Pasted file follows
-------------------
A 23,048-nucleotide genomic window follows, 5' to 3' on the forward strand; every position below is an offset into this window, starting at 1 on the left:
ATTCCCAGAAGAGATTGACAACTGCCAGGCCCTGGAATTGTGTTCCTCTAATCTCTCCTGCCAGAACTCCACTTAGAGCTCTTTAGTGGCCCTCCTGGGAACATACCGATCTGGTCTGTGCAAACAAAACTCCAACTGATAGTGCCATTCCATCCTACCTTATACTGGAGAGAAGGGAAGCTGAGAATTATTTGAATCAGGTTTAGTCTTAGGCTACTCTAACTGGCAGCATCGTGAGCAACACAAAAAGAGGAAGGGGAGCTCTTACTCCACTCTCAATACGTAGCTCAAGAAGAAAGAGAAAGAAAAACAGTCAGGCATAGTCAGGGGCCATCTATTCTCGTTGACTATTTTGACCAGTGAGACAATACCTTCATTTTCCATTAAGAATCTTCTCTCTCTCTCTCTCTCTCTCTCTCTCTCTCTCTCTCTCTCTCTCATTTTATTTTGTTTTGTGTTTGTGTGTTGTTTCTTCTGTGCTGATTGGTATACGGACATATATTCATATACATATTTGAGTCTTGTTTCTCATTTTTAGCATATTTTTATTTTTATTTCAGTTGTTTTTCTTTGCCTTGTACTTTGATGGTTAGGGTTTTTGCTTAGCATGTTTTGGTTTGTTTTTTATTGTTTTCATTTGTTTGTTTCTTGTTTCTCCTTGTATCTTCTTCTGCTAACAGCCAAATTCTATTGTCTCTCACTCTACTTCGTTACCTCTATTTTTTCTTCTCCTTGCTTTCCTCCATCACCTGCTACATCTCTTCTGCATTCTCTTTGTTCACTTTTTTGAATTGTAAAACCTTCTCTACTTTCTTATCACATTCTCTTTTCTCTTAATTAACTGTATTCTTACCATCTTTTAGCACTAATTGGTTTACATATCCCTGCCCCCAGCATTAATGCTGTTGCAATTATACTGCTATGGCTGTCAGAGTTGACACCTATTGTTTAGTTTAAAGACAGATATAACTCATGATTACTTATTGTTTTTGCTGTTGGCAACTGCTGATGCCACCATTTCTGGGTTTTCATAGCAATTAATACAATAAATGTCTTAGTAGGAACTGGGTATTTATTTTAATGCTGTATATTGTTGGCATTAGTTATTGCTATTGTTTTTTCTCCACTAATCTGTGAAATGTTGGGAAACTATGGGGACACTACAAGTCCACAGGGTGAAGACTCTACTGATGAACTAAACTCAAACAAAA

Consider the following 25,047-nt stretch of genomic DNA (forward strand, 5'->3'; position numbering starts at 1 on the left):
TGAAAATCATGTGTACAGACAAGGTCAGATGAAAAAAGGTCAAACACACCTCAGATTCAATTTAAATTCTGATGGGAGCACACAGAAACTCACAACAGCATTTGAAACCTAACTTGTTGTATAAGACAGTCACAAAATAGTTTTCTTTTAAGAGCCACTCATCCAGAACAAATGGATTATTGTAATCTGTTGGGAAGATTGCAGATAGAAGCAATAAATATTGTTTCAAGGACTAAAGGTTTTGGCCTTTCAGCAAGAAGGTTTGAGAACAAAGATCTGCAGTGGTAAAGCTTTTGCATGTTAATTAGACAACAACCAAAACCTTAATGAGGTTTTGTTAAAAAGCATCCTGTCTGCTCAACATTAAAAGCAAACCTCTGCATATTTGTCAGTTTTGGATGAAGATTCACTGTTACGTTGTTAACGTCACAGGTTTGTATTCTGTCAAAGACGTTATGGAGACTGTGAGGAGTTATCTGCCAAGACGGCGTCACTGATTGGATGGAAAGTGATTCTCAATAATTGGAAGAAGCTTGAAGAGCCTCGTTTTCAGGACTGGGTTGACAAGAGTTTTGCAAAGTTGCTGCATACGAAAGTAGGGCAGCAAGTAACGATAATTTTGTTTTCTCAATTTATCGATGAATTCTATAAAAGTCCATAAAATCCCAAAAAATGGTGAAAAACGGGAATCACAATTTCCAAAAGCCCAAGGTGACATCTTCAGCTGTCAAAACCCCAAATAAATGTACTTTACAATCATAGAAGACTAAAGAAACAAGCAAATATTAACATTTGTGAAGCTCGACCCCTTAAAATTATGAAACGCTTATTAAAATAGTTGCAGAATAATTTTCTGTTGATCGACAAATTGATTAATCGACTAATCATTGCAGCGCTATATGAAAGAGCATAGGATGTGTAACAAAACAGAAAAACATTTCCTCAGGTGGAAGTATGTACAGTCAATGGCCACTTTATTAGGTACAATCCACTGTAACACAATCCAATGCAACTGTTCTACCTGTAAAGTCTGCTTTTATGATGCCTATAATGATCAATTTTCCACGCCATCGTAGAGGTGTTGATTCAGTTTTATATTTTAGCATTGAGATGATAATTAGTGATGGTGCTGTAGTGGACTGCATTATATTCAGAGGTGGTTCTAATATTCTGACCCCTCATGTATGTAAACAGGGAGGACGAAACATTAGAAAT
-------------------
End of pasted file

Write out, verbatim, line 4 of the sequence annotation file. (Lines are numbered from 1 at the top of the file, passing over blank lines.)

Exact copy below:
TGAAAATCATGTGTACAGACAAGGTCAGATGAAAAAAGGTCAAACACACCTCAGATTCAATTTAAATTCTGATGGGAGCACACAGAAACTCACAACAGCATTTGAAACCTAACTTGTTGTATAAGACAGTCACAAAATAGTTTTCTTTTAAGAGCCACTCATCCAGAACAAATGGATTATTGTAATCTGTTGGGAAGATTGCAGATAGAAGCAATAAATATTGTTTCAAGGACTAAAGGTTTTGGCCTTTCAGCAAGAAGGTTTGAGAACAAAGATCTGCAGTGGTAAAGCTTTTGCATGTTAATTAGACAACAACCAAAACCTTAATGAGGTTTTGTTAAAAAGCATCCTGTCTGCTCAACATTAAAAGCAAACCTCTGCATATTTGTCAGTTTTGGATGAAGATTCACTGTTACGTTGTTAACGTCACAGGTTTGTATTCTGTCAAAGACGTTATGGAGACTGTGAGGAGTTATCTGCCAAGACGGCGTCACTGATTGGATGGAAAGTGATTCTCAATAATTGGAAGAAGCTTGAAGAGCCTCGTTTTCAGGACTGGGTTGACAAGAGTTTTGCAAAGTTGCTGCATACGAAAGTAGGGCAGCAAGTAACGATAATTTTGTTTTCTCAATTTATCGATGAATTCTATAAAAGTCCATAAAATCCCAAAAAATGGTGAAAAACGGGAATCACAATTTCCAAAAGCCCAAGGTGACATCTTCAGCTGTCAAAACCCCAAATAAATGTACTTTACAATCATAGAAGACTAAAGAAACAAGCAAATATTAACATTTGTGAAGCTCGACCCCTTAAAATTATGAAACGCTTATTAAAATAGTTGCAGAATAATTTTCTGTTGATCGACAAATTGATTAATCGACTAATCATTGCAGCGCTATATGAAAGAGCATAGGATGTGTAACAAAACAGAAAAACATTTCCTCAGGTGGAAGTATGTACAGTCAATGGCCACTTTATTAGGTACAATCCACTGTAACACAATCCAATGCAACTGTTCTACCTGTAAAGTCTGCTTTTATGATGCCTATAATGATCAATTTTCCACGCCATCGTAGAGGTGTTGATTCAGTTTTATATTTTAGCATTGAGATGATAATTAGTGATGGTGCTGTAGTGGACTGCATTATATTCAGAGGTGGTTCTAATATTCTGACCCCTCATGTATGTAAACAGGGAGGACGAAACATTAGAAAT